The country had a Military Government between 1966 and
1979, a Government which introduced some changes in the
structure of the court system in the country.16 But more
importantly, the Government, by its many statutes, threatened

the independence of the Judiciary to some extent, a situation
which could not have been totally avoided in any military
regime.17
In October, 1979, a new Constitution was enacted for the
Country; a Constitution which ushered in the Presidential
System. The Constitution of the Federal Republic of Nigeria,
1979, like its predecessor, provides for the separation of
powers. Section 4 provides for the legislative powers of the
Legislatures,18 while section 5 deals with the executive powers
of the Government.19 The Judiciary, which is the focus of this
paper, is provided for in section 6.20
Although there are few areas of overlapping of powers
between the Legislature and the Executive,2 the Constitution
maintains separation of powers between the Legislature and
the Executive on the one hand,22 and the Judiciary on the
other.23
THE COURT STRUCTURE
Nigeria is a federation of nineteen States.24 In the true tradi-
tion of a federal system, the country has two tiers of courts:
Federal and State Courts. Section 6(5) of the Constitution
provides for the establishment of six courts as superior courts
of record. Three of the courts are federal courts,25 while the
other three are state courts.26
The Constitution establishes at the federal level the Supreme
Court,27 the Federal Court of Appeal28 and the Federal High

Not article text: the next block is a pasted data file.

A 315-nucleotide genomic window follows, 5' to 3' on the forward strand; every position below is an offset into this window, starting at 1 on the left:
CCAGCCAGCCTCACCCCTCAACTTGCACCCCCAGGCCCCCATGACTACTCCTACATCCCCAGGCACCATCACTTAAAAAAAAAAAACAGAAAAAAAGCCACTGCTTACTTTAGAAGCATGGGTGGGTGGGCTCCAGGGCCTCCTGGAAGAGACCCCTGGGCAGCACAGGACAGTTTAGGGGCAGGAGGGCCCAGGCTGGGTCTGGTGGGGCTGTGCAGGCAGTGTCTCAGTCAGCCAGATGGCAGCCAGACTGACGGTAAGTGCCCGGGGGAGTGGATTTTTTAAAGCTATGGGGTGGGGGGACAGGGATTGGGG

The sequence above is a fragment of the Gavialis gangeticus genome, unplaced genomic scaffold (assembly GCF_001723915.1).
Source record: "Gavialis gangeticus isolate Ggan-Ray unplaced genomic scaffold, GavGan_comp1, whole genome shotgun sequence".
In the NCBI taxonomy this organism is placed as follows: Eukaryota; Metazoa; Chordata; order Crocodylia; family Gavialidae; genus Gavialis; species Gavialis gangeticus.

Court.29 The Federal High Court was established to replace
the Federal Revenue Court.30 The Courts established in the
Constitution at the State level are the High Court,3' the
Sharia Court of Appeal,32 and the Customary Court of
Appeal.33 In addition to the above, other courts may be
established to exercise jurisdiction on matters in respect of
which the National Assembly or the State Assembly have
powers to make laws.34
In conformity with the provisions of section 6(4) of the
Constitution, the States establish Magistrates Courts, Area and
Customary Courts. In other words, the Constitution does not
establish the above category of courts. What is the rationale
for not establishing Magistrates Courts in the Constitution?
The bulk of litigation in the country is handled by Magistrates'
courts. Although they are not superior courts of record, the
rationale for their exclusion can hardly be seen. While the
State Government can establish Magistrates' Courts by virtue
of section 6(4) of the Constitution, the status so conferred on
the courts is not commensurate with the important role they
have played over the years and still play in the administration
of justice in the country.3s
Closely related to the exclusion of Magistrates' Courts in
the Constitution is the definition of Judicial Office and
Judicial Officer under section 277 of the Constitution; a
definition which again excludes Magistrates' Court and